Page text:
How risky is it to get tattooed?

Posted by resonanteye on 07/31/2014

DON'T GET TATTOOED IN SOMEONE'S BASEMENT

DON’T GET TATTOOED IN SOMEONE’S BASEMENT

Tattoos done in a home, in prison, or in an unlicensed facility carry grave health risks. This article is about the health risks associated with being tattooed in a clean, licensed, and proper tattoo facility- NOT about home tattoos or jail tattoos. Those are TOO DAMN RISKY FOR ME TO EVEN TALK ABOUT.

In some states, tattoo artists and studios are regulated by the state and have to meet health requirements. In some states this goes so far as to test artists for various communicable diseases. In others, it merely requires training in the control of bloodborne pathogens and sterile, disposable equipment. Studios will usually not tattoo anyone who is intoxicated on any substance, or who is under the age of 18. Most states have laws pertaining to this, and most studios will turn away anyone who is incapable of legally signing a consent form.

Tattoo studios should use sterilized, one-use, disposable needles. Artists in most shops will be glad to open the packages in front of a client. Also, artists should wash their hands before and after tattooing. Watching a tattoo artist set up their equipment is a good way to ascertain that the studio is a clean one.

In a clean environment like a basic tattoo studio, most surfaces are disinfected daily if not more often. Equipment used for the tattoo and surfaces used during the procedure are disinfected or disposable; if disinfected, this will be done before and after every tattoo. The real health risks of your tattoo begin when you walk out the door, and peel off the bandage.

A fresh, professionally done tattoo is an open abrasion, not unlike a serious brushburn. It will ooze some plasma (a clear liquid) and some blood, for the first few hours. During this time the skin is open to any and all bacteria that can attack it. Following care instructions, and keeping the bandage on for a while, is a good way to ensure its protection against nasty bacterial infections. Staph and strep are notorious for attacking large open skin abrasions, and unwrapping a bandage to show off a new tattoo is a good way to invite these infections.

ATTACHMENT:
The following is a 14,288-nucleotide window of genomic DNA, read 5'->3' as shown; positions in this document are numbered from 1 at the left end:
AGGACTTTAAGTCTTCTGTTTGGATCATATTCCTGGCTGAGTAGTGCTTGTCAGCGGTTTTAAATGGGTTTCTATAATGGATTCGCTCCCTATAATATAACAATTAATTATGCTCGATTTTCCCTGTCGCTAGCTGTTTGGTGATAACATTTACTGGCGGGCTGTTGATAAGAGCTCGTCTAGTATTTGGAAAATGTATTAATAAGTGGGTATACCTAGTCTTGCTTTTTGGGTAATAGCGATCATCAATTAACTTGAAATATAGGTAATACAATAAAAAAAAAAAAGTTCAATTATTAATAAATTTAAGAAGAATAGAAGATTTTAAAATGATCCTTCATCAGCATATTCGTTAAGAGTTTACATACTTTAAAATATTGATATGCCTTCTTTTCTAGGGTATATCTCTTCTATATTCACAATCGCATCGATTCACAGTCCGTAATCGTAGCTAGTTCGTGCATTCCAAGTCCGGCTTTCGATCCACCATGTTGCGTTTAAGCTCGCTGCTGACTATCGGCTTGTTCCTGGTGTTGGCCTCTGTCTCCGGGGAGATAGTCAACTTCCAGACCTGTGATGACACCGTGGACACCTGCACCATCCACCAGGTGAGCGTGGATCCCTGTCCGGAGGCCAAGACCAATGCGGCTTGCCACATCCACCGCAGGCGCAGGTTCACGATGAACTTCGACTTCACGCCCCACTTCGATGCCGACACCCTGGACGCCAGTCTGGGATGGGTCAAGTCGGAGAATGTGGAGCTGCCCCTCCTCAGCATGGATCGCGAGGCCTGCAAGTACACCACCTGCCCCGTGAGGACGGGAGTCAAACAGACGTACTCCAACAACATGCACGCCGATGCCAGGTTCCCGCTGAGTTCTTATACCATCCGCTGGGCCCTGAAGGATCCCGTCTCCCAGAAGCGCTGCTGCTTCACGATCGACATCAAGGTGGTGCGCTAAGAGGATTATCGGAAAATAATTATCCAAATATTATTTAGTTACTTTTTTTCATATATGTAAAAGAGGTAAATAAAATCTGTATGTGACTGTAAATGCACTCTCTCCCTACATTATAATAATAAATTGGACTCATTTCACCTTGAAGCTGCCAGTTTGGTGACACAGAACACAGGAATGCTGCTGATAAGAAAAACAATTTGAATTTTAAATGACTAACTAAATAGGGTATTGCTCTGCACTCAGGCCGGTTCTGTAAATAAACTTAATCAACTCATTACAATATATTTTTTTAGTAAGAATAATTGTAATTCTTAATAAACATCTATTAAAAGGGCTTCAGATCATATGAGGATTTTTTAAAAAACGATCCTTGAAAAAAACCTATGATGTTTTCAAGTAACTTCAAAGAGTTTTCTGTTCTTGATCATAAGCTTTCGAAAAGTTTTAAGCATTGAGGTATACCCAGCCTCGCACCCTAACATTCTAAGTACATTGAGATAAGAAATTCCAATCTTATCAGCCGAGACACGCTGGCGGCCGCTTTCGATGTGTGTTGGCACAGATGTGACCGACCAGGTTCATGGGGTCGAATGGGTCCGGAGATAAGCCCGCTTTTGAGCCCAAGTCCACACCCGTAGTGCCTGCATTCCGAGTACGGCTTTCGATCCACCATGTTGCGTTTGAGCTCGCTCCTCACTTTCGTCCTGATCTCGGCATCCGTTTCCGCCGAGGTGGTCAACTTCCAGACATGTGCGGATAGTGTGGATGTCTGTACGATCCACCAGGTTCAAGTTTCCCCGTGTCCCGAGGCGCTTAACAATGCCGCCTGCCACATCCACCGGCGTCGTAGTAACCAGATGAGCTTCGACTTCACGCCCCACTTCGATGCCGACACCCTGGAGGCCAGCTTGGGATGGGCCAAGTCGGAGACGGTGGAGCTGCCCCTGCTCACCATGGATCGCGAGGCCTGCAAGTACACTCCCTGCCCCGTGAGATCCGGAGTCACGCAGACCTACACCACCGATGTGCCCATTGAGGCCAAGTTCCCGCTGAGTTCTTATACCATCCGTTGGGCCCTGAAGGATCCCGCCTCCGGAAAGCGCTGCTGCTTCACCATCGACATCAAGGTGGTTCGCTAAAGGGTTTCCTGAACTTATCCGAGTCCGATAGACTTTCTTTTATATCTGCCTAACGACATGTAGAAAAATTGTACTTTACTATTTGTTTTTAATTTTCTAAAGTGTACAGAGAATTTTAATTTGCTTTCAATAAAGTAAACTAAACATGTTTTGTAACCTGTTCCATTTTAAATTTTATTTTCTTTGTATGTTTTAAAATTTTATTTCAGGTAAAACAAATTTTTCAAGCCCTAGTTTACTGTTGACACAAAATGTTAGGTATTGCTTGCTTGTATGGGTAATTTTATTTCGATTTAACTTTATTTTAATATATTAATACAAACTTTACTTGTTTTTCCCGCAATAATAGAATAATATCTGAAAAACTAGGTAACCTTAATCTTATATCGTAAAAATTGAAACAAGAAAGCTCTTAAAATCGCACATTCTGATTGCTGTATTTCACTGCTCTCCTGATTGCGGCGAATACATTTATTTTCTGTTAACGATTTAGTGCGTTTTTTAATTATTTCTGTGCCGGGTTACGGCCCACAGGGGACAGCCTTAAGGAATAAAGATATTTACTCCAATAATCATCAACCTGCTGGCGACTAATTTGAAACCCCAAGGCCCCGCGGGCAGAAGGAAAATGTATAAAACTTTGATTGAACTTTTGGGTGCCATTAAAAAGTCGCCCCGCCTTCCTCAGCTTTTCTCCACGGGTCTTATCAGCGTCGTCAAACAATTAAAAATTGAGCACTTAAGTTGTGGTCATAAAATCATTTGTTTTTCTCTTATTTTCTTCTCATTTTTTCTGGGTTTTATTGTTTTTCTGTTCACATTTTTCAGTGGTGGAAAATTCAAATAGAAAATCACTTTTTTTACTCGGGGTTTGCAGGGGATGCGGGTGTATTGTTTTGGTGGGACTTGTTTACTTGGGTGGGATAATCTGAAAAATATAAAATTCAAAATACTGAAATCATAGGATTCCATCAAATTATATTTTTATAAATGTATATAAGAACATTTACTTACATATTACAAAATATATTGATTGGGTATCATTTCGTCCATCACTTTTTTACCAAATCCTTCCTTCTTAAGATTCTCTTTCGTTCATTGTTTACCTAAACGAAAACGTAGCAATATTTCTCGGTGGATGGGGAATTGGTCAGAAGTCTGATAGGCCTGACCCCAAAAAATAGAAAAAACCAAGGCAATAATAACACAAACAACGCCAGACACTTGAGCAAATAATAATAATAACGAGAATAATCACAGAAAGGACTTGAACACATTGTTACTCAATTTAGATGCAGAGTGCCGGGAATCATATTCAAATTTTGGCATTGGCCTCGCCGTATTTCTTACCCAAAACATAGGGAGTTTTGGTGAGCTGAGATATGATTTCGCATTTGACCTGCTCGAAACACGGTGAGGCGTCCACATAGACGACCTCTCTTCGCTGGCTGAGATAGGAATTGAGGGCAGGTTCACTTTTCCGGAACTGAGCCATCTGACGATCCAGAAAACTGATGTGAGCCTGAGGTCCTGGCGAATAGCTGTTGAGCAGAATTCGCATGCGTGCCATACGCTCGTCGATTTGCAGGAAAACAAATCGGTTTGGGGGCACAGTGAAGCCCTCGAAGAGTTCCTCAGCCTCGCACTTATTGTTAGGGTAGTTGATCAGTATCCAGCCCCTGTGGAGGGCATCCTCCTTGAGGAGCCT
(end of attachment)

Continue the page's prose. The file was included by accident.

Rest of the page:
Top healed, bottom fresh. You can see some lymph and blood on the freshly tattooed areas.

Top healed, bottom fresh. You can see some lymph and blood on the freshly tattooed areas.

The first night with a new tattoo is also a risky time. Sleeping on dirty sheets and blankets, cleaning the tattoo with a used towel, even using a bar of soap on it, can all transfer bacteria to the waiting surface. Bar soap carries bacteria from the rest of the body, and only a liquid antibacterial soap should be used for the first few days. Any roommate’s or friend’s clothing, towels, and especially touching or poking at a new tattoo, should be avoided. No, your dog’s mouth is not sterile. Keep pets away from fresh tattoos!

When a tattoo is fresh, it should be treated just like any other open wound. If someone else’s bodily fluids contact it, this risks infection with any virus or bacteria they may have. Infections can cause pus, redness, swelling, and in extreme cases shock, and even death. Keeping a fresh tattoo clean until it has finished oozing is very important. An infection can also cause scarring on the skin that may only be reparable with plastic surgery. So if you plan to go to the gym, disinfect any equipment you’ll use. Wash your hands before touching your tattoo. Try to keep it covered just in case! Gym equipment can have MRSA on it, so be very very careful!

 

working female tattoo artistIf you are planning to get tattooed, check the studio’s references. Look for a clean, respectable studio, with portfolios showing healed work that looks clean. Ask questions when you arrive. A good studio will show you their autoclave, and the spore test that proves it is working. They will unwrap dated and sterilized equipment for your tattoo, wear gloves, and dispose of used needles when you are finished. Be aware that all professionals are more than happy to answer your health and safety questions. If they will not answer, or you feel uncomfortable, go to a different studio.

Professional tattooing has its risks, but they are much less serious than the risks of getting tattooed by a non-professional. When needles are not sterile before use they can harbor bacteria, viruses, fungi, and mold. Homes have bacteria in uncountable amounts in the air, let alone on a surface. Get tattooed in a professional setting and avoid the risk of communicable diseases.

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